Gearing Up

I learned long ago that fortune smiles on the well-prepared, and that there's little honor in packing neurotically close to the bone - especially where fantasies are concerned. Someone else's austere selection of gear may weigh a pound or two less than mine, but I guarantee that I'll enjoy my trip to Maui more for having brought great lightweight binoculars (amazing view from Haleakala's precipice) and my own high-tech snorkeling gear (amazing scenery in the fecund waters of La Perouse Bay). Not to mention a packable blender for an impromptu pi¿a colada. When it comes to equipment, think double-duty, efficiency, and intelligent indulgence: quick-dry travel clothing that's lightweight and takes up little room in a duffel bag; footwear that's suited for hiking volcanic craters but looks just fine back in civilization; a folding kayak to paddle around paradise. Herewith is a selection of items I've found indispensable (or just plain cool) on my island wanderings.

Tidal New Wave

Are conditions favorable for big air at Maui's famous Hopokipa windsurfing beach? You'll know with just a glance at your Rip Curl Ultimate: ATS Titanium Tidemaster Watch. This wristmounted surf report tells you the moon phase and whether the tide is high or low, rising or falling, neap or spring. The titanium casing is hard-core, and you'll look slick wearing this water-resistant Swiss-made beast, making it totally worth the $700 price; tel. 800-842-2875, Web site www.ripcurl.com.

Water Works

I always travel with my own snorkeling gear. I mean, who just breathed into that rental snorkel, and how scratched is that mask? Scuba Pro's Flip Snorkel ($42) folds up for easy packing, and the company's twin-lens, low-profile Fino Mask ($69) can be fitted with your eyes' Rx. Round out the ensemble with the Force Fin Fab Force SK flippers ($125), lovable for their light weight, adjustability, slipper-comfy footbed, and easy-finning fish-tail shape. I carried this collection on a goat-path hike to a hidden cove on Nevis, where I enjoyed vivid clarity during putz-around fish-viewing, then powered my way through sea caves while taking the watery route back to the trailhead. Scuba Pro: tel. 800-728-2277, Web site www.scubapro.com. Force Fin: tel. 800-346-7946, Web site www.forcefin.com.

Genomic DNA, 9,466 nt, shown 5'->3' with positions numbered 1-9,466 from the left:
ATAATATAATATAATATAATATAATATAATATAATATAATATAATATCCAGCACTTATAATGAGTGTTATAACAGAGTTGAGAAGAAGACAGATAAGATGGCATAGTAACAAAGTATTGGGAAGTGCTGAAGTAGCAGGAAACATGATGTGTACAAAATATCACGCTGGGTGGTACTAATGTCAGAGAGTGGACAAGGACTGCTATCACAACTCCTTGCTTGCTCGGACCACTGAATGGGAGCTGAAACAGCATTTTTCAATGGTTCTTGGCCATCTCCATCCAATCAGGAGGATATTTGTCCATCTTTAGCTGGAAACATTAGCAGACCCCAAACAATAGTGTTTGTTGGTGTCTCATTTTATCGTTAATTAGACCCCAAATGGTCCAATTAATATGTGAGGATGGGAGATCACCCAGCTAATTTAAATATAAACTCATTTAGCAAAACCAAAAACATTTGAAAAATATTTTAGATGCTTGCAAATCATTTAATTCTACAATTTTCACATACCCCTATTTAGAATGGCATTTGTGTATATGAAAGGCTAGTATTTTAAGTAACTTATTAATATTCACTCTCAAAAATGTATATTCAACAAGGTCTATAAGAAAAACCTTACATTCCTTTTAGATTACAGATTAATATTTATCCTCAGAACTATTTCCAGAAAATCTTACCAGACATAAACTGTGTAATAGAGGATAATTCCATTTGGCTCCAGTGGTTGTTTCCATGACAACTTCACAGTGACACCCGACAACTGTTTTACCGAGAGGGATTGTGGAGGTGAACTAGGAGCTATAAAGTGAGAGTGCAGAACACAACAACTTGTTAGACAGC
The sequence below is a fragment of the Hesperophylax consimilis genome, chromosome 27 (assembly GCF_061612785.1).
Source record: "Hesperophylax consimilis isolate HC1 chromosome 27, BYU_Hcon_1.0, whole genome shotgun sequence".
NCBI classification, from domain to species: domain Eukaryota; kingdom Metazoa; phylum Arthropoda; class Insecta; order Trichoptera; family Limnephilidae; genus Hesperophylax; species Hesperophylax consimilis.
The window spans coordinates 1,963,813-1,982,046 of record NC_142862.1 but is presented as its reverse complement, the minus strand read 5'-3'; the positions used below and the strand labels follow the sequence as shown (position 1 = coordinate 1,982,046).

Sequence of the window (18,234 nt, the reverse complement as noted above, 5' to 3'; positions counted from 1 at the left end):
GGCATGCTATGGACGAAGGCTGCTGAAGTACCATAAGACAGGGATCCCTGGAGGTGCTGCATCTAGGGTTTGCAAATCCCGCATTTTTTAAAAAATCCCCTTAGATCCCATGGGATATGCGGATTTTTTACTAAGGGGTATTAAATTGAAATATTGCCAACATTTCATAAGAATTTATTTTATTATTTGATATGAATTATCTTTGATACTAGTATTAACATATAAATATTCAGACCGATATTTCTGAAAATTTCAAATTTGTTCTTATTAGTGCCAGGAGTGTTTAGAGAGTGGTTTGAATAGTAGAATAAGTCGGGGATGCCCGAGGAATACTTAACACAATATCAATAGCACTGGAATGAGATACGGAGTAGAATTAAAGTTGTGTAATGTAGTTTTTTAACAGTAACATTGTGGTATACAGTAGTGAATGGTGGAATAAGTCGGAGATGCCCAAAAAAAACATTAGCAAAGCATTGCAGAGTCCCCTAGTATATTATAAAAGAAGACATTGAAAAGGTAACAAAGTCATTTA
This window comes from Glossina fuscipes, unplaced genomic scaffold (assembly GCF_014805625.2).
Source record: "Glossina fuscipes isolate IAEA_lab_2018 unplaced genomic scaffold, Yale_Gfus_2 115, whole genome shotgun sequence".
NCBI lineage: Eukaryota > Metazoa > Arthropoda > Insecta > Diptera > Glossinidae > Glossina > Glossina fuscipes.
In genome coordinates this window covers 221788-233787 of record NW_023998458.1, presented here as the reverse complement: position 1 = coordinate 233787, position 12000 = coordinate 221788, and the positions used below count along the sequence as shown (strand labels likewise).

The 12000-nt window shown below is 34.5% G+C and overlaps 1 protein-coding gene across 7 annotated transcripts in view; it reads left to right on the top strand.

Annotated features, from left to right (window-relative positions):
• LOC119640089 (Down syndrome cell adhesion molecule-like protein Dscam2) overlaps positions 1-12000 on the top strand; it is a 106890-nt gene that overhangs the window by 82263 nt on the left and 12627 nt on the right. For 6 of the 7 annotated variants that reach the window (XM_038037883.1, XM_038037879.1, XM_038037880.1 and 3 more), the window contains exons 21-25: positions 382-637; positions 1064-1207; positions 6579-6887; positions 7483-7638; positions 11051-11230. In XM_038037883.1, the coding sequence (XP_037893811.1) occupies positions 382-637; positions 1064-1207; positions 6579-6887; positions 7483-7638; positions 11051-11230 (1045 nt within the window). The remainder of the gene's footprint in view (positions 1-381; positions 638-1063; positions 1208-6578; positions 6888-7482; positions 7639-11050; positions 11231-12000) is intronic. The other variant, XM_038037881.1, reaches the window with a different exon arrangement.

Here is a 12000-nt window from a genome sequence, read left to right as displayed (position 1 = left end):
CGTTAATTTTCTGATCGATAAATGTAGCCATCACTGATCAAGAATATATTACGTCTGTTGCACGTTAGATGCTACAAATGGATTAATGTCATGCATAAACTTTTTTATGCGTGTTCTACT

Perfect Peepers

I'm not a serious birder, but I was happy to have the Swarovski 8 x 20 Pocket Binoculars ($521, but greatly discounted by most retailers) on a rain-forest search for the rare Montserrat oriole. Not that I saw one, but the astounding clarity of the fully multicoated lenses on these babies brought other denizens of the jungle treetops, as well as distant views of a strange isle called Redonda, into hyperclear focus. No other binos this size (they fit in a shirt pocket) or weight (7.6 ounces) come with the eye-boggling optics of the rugged, waterproof Swarovskis; tel. 800-426-3089, Web site www.swarovskioptik.com.

Got Sole?

The cloudlike stride and natty styling of Oakley's Chop Saw ($90) belie what a rugged piece of footwear it is, equally at home on sole-shredding lava flows or marble hotel floors. The wide, moderately treaded rubber outsole bites loose trails and spreads the impact of a full day of footfalls. A mesh panel at midfoot air-conditions the leather upper, and a pillowy tongue dissipates pressure from the laces. Best of all, the shoe is made with the human foot in mind: plenty of piggy-wiggling room, a gentle caress at the heel, and a contoured urethane footbed that'll way outlast any running-shoe cushioning; tel. 800- 403-7449, Web site www.oakley.com.

Swiss Army Knife of Luggage

A bag that's just a bag is like a pocketknife sans scissors, toothpick, and can opener. The Victorinox Swiss Army E-Motion 360-degree 24-inch Trek Pack Plus ($495) is a 4,650-cubic-inch rolling duffel with a curved telescoping handle. Why curved? Because the back of the bag is neatly shaped to follow the contour of your spine - once you zip out a hidden harness (with shoulder, waist, and sternum straps) and convert the bag to a backpack. Roll it through the airport, portage it down the trail, grip it like a suitcase. The crowning touch? You can choose any of three smaller bags that dock on the front of the pack and detach as you need them, to serve as day pack, shoulder bag, or lumbar pack; tel. 888-658-0717, Web site www.swissarmy.com.